LANSING, Mich. (AP) - The Michigan Supreme Court says a referendum on the state's emergency manager law will appear on the November ballot.
Republican Justice Mary Beth Kelly provided the crucial vote for Friday's decision, joining three Democratic justices.
The court was asked to decide a technical issue: Did the petitions used to gather signatures have the right type size?
But its decision means voters will decide whether to keep or kill a law that sends powerful emergency managers into distressed communities and school districts to fix their finances.
The decision is also a major victory for unions, which represent many workers who have been laid off or whose pay has been slashed by emergency managers. It's a significant loss for Republicans, especially Gov. Rick Snyder, who signed the law.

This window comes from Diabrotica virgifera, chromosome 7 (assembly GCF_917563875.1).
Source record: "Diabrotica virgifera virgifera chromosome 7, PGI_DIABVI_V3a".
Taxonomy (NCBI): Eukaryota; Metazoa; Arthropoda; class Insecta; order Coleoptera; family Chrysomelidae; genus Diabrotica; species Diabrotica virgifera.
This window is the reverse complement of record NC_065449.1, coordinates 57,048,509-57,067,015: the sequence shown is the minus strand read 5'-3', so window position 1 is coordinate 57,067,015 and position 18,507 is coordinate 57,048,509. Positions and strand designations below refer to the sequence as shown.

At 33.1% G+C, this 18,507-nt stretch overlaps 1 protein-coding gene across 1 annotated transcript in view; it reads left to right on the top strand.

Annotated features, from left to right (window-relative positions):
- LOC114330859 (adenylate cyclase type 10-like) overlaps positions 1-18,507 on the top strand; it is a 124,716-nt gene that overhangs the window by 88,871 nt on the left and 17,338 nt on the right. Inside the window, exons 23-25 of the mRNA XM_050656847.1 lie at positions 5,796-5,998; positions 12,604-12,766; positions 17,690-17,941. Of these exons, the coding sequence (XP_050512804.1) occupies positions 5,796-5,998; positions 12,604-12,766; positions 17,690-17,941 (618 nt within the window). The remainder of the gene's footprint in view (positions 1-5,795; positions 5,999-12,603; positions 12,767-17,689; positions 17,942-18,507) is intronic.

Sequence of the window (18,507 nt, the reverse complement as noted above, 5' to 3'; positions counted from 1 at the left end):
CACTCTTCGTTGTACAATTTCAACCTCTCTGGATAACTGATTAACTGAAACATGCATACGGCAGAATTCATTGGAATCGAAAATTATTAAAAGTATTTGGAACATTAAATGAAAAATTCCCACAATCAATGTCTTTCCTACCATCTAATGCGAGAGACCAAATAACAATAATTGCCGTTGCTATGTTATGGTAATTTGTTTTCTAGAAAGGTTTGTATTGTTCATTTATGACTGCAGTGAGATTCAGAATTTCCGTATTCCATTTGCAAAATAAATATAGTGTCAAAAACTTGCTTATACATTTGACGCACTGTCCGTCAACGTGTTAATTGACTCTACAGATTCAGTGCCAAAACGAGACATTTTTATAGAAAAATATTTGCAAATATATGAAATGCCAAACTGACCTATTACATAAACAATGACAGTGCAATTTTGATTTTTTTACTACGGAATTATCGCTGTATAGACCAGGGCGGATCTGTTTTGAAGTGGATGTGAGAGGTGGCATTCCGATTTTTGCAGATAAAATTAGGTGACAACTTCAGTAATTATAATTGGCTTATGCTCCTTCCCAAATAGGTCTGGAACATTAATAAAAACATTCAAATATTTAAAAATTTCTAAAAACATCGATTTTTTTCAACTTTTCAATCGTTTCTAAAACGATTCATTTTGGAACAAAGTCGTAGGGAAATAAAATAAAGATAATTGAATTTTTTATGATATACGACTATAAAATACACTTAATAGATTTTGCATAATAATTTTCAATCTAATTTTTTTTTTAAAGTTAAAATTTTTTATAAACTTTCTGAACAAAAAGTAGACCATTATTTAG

Detroit Mayor Dave Bing, using the powers of a consent agreement through Public Act Four, recently doled out contracts to the unions, which included significant cuts, but did not involve much negotiations. Bing says the city has been working on a back-up plan for several months if those contracts are voided. "The supreme court has past a judgment and we’re going to adhere and respect that judgment," Bing said.
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